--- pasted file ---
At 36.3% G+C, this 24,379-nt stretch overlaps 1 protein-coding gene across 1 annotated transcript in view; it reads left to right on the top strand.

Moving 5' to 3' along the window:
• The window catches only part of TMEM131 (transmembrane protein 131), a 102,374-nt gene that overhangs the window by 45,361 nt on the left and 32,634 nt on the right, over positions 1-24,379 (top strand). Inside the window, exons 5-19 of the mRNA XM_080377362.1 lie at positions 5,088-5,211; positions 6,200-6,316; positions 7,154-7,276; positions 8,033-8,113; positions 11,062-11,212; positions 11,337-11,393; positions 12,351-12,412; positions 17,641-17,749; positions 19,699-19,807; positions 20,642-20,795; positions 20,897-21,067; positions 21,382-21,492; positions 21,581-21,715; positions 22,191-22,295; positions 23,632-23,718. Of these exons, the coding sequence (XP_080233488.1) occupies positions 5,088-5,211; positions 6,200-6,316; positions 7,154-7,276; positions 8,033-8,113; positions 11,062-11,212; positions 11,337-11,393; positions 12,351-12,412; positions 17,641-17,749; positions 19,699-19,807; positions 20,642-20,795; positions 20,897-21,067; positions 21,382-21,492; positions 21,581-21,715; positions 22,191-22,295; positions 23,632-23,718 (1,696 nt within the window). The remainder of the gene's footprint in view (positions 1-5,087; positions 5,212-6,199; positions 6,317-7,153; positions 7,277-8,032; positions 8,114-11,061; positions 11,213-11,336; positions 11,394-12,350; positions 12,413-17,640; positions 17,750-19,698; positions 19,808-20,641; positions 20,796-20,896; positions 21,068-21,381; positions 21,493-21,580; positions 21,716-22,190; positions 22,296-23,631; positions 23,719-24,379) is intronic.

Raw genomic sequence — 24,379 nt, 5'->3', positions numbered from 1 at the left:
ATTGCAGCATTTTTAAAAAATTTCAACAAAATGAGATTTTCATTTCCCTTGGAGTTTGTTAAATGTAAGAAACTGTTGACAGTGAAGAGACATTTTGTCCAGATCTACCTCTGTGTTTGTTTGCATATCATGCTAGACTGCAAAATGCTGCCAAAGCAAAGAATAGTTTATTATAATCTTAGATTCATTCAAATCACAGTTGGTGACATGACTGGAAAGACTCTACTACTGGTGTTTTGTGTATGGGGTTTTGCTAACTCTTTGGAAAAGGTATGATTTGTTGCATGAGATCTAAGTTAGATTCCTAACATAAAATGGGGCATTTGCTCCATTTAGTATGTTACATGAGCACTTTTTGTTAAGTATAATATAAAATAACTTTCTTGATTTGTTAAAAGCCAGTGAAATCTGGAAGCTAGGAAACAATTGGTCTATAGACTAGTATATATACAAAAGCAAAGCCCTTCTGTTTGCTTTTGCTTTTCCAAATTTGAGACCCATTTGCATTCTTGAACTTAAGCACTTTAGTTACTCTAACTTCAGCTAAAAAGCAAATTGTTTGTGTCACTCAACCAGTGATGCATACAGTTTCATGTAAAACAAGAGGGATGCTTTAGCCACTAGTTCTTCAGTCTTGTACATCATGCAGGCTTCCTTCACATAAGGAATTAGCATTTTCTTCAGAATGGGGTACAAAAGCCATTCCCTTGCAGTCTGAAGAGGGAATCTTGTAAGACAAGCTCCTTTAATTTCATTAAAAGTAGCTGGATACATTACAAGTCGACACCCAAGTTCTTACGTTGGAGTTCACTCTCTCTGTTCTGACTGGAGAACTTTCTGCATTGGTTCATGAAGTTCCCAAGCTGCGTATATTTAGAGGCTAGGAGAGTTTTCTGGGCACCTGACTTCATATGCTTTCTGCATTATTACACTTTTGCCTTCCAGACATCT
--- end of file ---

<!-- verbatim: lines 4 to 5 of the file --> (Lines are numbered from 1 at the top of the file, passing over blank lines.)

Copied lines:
Raw genomic sequence — 24,379 nt, 5'->3', positions numbered from 1 at the left:
ATTGCAGCATTTTTAAAAAATTTCAACAAAATGAGATTTTCATTTCCCTTGGAGTTTGTTAAATGTAAGAAACTGTTGACAGTGAAGAGACATTTTGTCCAGATCTACCTCTGTGTTTGTTTGCATATCATGCTAGACTGCAAAATGCTGCCAAAGCAAAGAATAGTTTATTATAATCTTAGATTCATTCAAATCACAGTTGGTGACATGACTGGAAAGACTCTACTACTGGTGTTTTGTGTATGGGGTTTTGCTAACTCTTTGGAAAAGGTATGATTTGTTGCATGAGATCTAAGTTAGATTCCTAACATAAAATGGGGCATTTGCTCCATTTAGTATGTTACATGAGCACTTTTTGTTAAGTATAATATAAAATAACTTTCTTGATTTGTTAAAAGCCAGTGAAATCTGGAAGCTAGGAAACAATTGGTCTATAGACTAGTATATATACAAAAGCAAAGCCCTTCTGTTTGCTTTTGCTTTTCCAAATTTGAGACCCATTTGCATTCTTGAACTTAAGCACTTTAGTTACTCTAACTTCAGCTAAAAAGCAAATTGTTTGTGTCACTCAACCAGTGATGCATACAGTTTCATGTAAAACAAGAGGGATGCTTTAGCCACTAGTTCTTCAGTCTTGTACATCATGCAGGCTTCCTTCACATAAGGAATTAGCATTTTCTTCAGAATGGGGTACAAAAGCCATTCCCTTGCAGTCTGAAGAGGGAATCTTGTAAGACAAGCTCCTTTAATTTCATTAAAAGTAGCTGGATACATTACAAGTCGACACCCAAGTTCTTACGTTGGAGTTCACTCTCTCTGTTCTGACTGGAGAACTTTCTGCATTGGTTCATGAAGTTCCCAAGCTGCGTATATTTAGAGGCTAGGAGAGTTTTCTGGGCACCTGACTTCATATGCTTTCTGCATTATTACACTTTTGCCTTCCAGACATCT